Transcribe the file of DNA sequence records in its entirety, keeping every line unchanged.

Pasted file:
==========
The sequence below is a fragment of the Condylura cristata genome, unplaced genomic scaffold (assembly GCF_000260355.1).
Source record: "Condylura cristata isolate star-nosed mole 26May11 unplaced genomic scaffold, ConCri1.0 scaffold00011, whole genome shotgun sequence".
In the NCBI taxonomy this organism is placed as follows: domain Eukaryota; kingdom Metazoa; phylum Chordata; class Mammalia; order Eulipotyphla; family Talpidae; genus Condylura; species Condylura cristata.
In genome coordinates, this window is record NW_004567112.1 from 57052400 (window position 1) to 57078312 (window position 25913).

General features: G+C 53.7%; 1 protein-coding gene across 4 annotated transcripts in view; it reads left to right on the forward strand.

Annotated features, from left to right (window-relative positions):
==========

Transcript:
The sequence below is a fragment of the Condylura cristata genome, unplaced genomic scaffold (assembly GCF_000260355.1).
Source record: "Condylura cristata isolate star-nosed mole 26May11 unplaced genomic scaffold, ConCri1.0 scaffold00011, whole genome shotgun sequence".
In the NCBI taxonomy this organism is placed as follows: domain Eukaryota; kingdom Metazoa; phylum Chordata; class Mammalia; order Eulipotyphla; family Talpidae; genus Condylura; species Condylura cristata.
In genome coordinates, this window is record NW_004567112.1 from 57052400 (window position 1) to 57078312 (window position 25913).

General features: G+C 53.7%; 1 protein-coding gene across 4 annotated transcripts in view; it reads left to right on the forward strand.

Annotated features, from left to right (window-relative positions):